Ethical purchases (buying organic food, for example) are not always seen as moral purchases, especially if the buyers are on government assistance. How dare they pay for expensive organic food, for example, instead of the better-priced non-organic food? After all, it’s not their money. New research reveals that society views being frugal as more moral than trying to save the world.
That low-income purchasers face challenges in the marketplace is no surprise, given that they have less money to spend than other groups. However, low-income buyers face an additional, unexpected challenge: based on their financial circumstances, low-income buyers are judged much more harshly by others for making identical purchases. This is most evident with purchases that involve ‘ethical’ choices — choosing products that do not harm or exploit humans, animals or the environment.
The problem is that what marketers call ‘prosocial’ products, such as organic food or hybrid cars, are also more expensive products. New research shows that this price difference colours how others view low-income purchasers of such products — specifically whether they were perceived as more or less moral.
The research revealed the following:
The research was based on a series of five experiments in which participants read different scenarios incorporating the different factors described above (and involving either organic food or hybrid cars). The participants then gave the individuals in the scenarios moral scores based on a morality index (cruel/kindhearted, immoral/moral, uncaring/caring and unethical/ethical). The purpose of the experiments was disguised with the inclusion of a variety of unrelated filler items (e.g., practical/idealistic).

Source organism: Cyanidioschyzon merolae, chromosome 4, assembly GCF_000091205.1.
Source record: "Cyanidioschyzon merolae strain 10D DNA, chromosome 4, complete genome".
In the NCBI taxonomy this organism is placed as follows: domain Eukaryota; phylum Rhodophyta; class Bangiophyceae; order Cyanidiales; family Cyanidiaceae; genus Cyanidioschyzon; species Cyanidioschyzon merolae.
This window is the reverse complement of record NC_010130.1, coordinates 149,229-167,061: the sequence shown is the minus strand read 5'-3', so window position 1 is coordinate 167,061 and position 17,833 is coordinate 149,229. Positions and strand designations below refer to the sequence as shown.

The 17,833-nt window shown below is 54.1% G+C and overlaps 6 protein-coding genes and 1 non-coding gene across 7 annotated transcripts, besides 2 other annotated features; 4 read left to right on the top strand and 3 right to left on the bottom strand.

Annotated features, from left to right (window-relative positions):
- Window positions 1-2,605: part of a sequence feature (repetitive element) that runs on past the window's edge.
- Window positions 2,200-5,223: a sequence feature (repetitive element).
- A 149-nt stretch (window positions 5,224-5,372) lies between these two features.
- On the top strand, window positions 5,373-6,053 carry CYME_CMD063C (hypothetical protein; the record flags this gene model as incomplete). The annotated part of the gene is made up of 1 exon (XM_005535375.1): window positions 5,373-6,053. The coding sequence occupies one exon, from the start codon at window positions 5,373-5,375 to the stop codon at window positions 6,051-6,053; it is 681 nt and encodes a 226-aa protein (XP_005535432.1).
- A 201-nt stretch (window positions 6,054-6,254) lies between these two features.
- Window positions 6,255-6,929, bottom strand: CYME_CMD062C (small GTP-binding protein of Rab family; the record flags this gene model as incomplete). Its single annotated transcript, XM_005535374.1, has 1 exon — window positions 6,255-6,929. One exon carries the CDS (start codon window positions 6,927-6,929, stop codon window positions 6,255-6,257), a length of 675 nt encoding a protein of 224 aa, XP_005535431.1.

The implications of this research are for the most part related to the public policy and non-profit arenas. Policy makers and non-profit leaders may not be aware that the less fortunate in our society are judged differently from others, even when ethical products are involved.
Companies might pay particular attention to the way in which organizations can be harshly judged based on the ‘deservedness’ of the individuals they serve. In the eyes of many, charities should not give away expensive organic food to the homeless, for example.
Thus, companies engaged in corporate social responsibility (CSR) initiatives should remain equally aware of how an apparently altruistic program might unwittingly harm rather than enhance their moral reputations. The goods and services that the recipients of your charity receive should match their ‘deservedness.’ In some ways, it is an unfortunate comment on societal attitudes that deservedness would play a role in how CSR initiatives are perceived and received by the community. Yet, such moral judgements exist, and cannot be ignored.
Wealth and Welfare: Divergent Moral Reactions to Ethical Consumer Choices. Jenny G. Olson, Brent McFerran, Andrew C. Morales, Darren W. Dahl. Journal of Consumer Research (January 14, 2016).
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